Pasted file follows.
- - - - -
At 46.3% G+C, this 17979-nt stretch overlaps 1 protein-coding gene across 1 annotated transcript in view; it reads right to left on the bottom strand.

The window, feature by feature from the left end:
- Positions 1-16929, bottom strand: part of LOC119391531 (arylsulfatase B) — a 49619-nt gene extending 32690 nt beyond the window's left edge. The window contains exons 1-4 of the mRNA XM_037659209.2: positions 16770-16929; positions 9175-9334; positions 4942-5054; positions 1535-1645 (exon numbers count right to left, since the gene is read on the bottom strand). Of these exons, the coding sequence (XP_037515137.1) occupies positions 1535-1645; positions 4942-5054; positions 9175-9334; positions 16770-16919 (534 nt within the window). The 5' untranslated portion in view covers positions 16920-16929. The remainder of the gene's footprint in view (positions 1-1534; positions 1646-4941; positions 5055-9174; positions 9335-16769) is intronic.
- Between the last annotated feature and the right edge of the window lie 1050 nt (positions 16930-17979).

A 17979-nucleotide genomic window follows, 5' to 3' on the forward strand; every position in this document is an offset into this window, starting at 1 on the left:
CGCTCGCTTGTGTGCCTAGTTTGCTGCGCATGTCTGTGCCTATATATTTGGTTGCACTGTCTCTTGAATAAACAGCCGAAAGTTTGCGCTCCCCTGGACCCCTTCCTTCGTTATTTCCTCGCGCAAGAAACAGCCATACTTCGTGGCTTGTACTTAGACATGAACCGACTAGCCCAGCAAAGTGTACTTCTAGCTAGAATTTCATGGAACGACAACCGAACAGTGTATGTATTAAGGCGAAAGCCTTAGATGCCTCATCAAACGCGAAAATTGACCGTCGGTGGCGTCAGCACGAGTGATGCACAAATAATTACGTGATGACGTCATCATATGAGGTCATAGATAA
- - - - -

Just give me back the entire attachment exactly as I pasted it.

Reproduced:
At 46.3% G+C, this 17979-nt stretch overlaps 1 protein-coding gene across 1 annotated transcript in view; it reads right to left on the bottom strand.

The window, feature by feature from the left end:
- Positions 1-16929, bottom strand: part of LOC119391531 (arylsulfatase B) — a 49619-nt gene extending 32690 nt beyond the window's left edge. The window contains exons 1-4 of the mRNA XM_037659209.2: positions 16770-16929; positions 9175-9334; positions 4942-5054; positions 1535-1645 (exon numbers count right to left, since the gene is read on the bottom strand). Of these exons, the coding sequence (XP_037515137.1) occupies positions 1535-1645; positions 4942-5054; positions 9175-9334; positions 16770-16919 (534 nt within the window). The 5' untranslated portion in view covers positions 16920-16929. The remainder of the gene's footprint in view (positions 1-1534; positions 1646-4941; positions 5055-9174; positions 9335-16769) is intronic.
- Between the last annotated feature and the right edge of the window lie 1050 nt (positions 16930-17979).

A 17979-nucleotide genomic window follows, 5' to 3' on the forward strand; every position in this document is an offset into this window, starting at 1 on the left:
CGCTCGCTTGTGTGCCTAGTTTGCTGCGCATGTCTGTGCCTATATATTTGGTTGCACTGTCTCTTGAATAAACAGCCGAAAGTTTGCGCTCCCCTGGACCCCTTCCTTCGTTATTTCCTCGCGCAAGAAACAGCCATACTTCGTGGCTTGTACTTAGACATGAACCGACTAGCCCAGCAAAGTGTACTTCTAGCTAGAATTTCATGGAACGACAACCGAACAGTGTATGTATTAAGGCGAAAGCCTTAGATGCCTCATCAAACGCGAAAATTGACCGTCGGTGGCGTCAGCACGAGTGATGCACAAATAATTACGTGATGACGTCATCATATGAGGTCATAGATAA